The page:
Cloudflares with a Chance of Goatse

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As I’m sure you’ve heard by now, Cloudflare had a case of CloudBleed, causing what amounts to a massive privacy violation for any site that happened to use them, at least if they used one of three specific features of Cloudflare: Email Obfuscation, Server-side Excludes, and Automatic HTTPS Rewrites. A potential list of compromised sites showed up, which may not be entirely accurate because plenty of sites use Cloudflare but may not necessarily use these features.

The advice that is given as a result of this bug?

Check your password managers and change all your passwords, especially those on these affected sites. Rotate API keys & secrets, and confirm you have 2-FA set up for important accounts. This might sound like fear-mongering, but the scope of this leak is truly massive, and due to the fact that all Cloudflare proxy customers were vulnerable to having data leaked, it’s better to be safe than sorry.

Theoretically sites not in this list can also be affected (because an affected site could have made an API request to a non-affected one), you should probably change all your important passwords.

Which is fine if, like me, you actually use a password manager (I recommend LastPass). However, it’s not entirely complete advice as “HTTP cookies, authentication tokens, HTTP POST bodies, and other sensitive data” were leaked. Changing passwords won’t suddenly fix this disclosure issue, particularly if the sites in question do a poor job invalidating cookies and tokens. Think that’s far fetched? Think again.

Changing passwords also doesn’t fix applications that may have communicated on the backend to a Cloudflare-backed site (either on your behalf or otherwise). The potential scope of this issue is…scary.

That said, I can’t imagine every one who ever used a given service over the last several months had their information disclosed. While this event increases the risk above zero, it’s not clear by how much for a given user. Also, the impact of disclosure of a login cookie/token for my bank or a service like Cloudflare is far different than for a site like Techdirt, which out of an abundance of caution is forcing everyone to reset their password on the site.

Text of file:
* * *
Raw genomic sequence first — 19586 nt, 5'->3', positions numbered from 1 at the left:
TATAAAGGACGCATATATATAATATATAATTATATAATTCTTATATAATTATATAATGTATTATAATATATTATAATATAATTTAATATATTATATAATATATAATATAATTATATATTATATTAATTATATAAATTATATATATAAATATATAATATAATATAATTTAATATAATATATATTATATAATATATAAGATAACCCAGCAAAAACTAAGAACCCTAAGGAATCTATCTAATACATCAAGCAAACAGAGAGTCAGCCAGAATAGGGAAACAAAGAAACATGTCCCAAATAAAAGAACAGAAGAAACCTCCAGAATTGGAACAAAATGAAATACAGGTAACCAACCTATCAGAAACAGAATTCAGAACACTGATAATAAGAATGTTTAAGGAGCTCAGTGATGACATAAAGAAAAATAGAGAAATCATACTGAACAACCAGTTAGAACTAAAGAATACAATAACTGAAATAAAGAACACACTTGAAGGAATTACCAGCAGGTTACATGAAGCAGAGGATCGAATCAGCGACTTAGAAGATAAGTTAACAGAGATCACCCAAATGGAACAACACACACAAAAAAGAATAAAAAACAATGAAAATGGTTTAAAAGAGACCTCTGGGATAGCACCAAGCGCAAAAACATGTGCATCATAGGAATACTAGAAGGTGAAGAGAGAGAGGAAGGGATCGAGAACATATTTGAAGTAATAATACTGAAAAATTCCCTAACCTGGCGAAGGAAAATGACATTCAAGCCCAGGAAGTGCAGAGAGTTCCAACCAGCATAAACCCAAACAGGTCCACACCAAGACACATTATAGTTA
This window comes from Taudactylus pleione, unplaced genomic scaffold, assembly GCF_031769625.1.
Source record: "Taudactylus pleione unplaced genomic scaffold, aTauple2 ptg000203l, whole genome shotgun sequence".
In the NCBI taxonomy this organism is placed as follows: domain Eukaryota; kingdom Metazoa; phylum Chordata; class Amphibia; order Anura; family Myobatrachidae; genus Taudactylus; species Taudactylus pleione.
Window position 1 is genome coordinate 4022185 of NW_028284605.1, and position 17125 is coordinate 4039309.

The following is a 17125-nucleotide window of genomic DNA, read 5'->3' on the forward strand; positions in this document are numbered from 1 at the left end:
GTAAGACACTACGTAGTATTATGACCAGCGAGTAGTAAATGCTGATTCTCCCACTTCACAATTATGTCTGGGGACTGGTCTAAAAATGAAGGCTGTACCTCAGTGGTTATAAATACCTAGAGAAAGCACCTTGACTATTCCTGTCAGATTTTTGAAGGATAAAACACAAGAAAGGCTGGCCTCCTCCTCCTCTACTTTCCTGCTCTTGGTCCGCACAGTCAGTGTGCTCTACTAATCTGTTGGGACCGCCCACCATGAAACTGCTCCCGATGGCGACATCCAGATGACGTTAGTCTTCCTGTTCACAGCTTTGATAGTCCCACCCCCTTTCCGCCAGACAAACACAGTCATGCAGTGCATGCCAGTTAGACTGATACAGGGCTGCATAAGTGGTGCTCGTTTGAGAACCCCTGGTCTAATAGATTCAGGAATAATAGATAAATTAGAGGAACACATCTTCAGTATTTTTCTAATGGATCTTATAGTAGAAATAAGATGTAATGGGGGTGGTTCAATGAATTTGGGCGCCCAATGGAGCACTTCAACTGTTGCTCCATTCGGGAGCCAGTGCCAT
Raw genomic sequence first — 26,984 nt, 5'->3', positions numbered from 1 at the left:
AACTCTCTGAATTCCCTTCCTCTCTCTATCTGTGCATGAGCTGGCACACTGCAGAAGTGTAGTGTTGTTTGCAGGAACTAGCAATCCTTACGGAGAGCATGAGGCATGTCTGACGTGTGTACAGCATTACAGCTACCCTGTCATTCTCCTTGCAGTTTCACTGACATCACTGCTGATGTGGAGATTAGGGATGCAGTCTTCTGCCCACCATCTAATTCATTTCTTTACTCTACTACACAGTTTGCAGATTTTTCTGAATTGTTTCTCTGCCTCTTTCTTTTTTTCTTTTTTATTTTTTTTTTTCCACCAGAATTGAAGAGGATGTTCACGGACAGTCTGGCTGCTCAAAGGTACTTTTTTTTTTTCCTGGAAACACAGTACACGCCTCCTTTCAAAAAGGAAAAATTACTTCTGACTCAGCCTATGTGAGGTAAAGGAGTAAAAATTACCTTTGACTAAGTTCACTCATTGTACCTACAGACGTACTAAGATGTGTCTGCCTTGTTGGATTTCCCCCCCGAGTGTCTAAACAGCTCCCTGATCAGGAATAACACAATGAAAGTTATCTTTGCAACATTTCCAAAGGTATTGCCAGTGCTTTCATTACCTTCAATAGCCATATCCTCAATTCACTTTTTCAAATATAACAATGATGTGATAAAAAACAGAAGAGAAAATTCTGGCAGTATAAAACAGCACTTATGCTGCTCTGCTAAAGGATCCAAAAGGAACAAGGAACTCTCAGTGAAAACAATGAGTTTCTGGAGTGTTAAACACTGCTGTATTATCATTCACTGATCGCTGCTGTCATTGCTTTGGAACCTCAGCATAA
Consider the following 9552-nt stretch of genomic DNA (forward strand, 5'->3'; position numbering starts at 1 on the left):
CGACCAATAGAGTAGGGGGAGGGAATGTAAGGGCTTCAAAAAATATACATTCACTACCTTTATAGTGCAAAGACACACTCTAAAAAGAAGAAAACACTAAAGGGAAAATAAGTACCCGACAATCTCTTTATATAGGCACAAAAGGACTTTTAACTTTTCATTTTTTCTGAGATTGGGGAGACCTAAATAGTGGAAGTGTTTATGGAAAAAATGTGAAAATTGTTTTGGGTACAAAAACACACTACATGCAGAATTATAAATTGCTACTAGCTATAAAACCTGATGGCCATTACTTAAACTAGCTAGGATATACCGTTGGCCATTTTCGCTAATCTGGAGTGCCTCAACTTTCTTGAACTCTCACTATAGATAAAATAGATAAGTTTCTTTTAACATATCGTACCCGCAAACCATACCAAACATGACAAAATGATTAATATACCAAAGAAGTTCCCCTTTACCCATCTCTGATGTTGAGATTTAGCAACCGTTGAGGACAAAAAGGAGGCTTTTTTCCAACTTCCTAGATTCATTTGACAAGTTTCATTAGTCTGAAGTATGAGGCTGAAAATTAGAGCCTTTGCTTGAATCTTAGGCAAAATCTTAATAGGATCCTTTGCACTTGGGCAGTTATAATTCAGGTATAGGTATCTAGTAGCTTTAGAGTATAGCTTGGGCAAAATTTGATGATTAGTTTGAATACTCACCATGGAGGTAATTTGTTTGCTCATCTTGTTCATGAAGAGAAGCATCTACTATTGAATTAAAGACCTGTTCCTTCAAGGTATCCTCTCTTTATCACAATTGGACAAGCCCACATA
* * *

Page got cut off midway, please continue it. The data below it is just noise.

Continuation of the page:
I feel sorry for the average Internet user, who has seen umpteen of these notifications lately (just from Yahoo alone)! The advice of “change all your passwords” is quite simply untenable for the vast majority of Internet users. Even though I use a password manager as part of good password hygiene, I certainly don’t have time to visit all the sites in LastPass, much less change all my passwords manually!

And, as I noted earlier, changing your password won’t fully address the issue. Still, it’s probably as a good a time as any to make sure your critical accounts are as protected as they can be. For me, that meant changing my Cloudflare password and API key as well as enabling multi-factor authentication. I’ve also changed the password for a few sites listed on the potential list of compromised sites. I will keep checking LastPass in case they decide to integrate this list of sites into their Security Challenge, which they’ve done in the past.

Even if you do none of this, my guess is that the vast majority of the users won’t be impacted by CloudBleed. At least I hope they won’t be.

Disclaimer: My employer, Check Point Software Technologies, didn’t offer an opinion on this issue. The above thoughts are my own.

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